Inuit bore brunt of Greenpeace activism – by Chris Nelson (Calgary Herald – May 10, 2018)

Before British Columbia’s natives ally themselves too closely with the eco-warriors of Greenpeace in the ongoing struggle opposing the Trans Mountain pipeline, they’d be well served talking to their Indigenous friends in the Arctic.

Yes, that would be the Inuit whose youngsters now commit suicide at a rate near the highest on the planet and 11 times the national average, and where TB still flourishes and unemployment reigns supreme.

Ask those folk about Greenpeace and you might get a startling answer regarding the last big publicity campaign our international environmentalists sunk their perfectly aligned teeth into.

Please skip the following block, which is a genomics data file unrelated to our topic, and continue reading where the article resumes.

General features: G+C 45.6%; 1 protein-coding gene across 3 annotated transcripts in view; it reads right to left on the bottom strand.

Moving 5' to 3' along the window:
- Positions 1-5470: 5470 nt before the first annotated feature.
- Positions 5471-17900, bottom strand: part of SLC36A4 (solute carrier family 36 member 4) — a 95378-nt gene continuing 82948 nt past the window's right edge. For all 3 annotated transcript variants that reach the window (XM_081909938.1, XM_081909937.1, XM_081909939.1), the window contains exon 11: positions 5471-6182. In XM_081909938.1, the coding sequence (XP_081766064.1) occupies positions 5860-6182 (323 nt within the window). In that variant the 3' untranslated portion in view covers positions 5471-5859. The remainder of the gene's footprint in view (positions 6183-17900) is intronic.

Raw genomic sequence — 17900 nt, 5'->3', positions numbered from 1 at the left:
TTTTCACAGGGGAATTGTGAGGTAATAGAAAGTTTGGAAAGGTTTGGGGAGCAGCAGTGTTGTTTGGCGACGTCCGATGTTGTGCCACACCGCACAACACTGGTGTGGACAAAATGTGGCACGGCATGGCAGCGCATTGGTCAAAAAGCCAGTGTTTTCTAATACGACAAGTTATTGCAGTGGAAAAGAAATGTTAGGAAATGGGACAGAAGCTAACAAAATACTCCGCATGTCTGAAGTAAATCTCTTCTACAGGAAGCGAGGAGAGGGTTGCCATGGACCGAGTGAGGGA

Or, instead, simply watch Alethea Arnaquq-Baril’s 2016 documentary Angry Inuk about the Inuit seal hunt and the decades-old conflict with southern animal rights and environmental groups.

The anti-fur campaign was led by Greenpeace, which found the perfect marketing and fundraising tool with graphic photos of Canadian sealers bloodily bashing the heads of innocent white seal pups back in the 1970s. That certainly got the Europeans to notice — heck, Brigitte Bardot was apoplectic. So, by 1983, seal skin and fur was banned.

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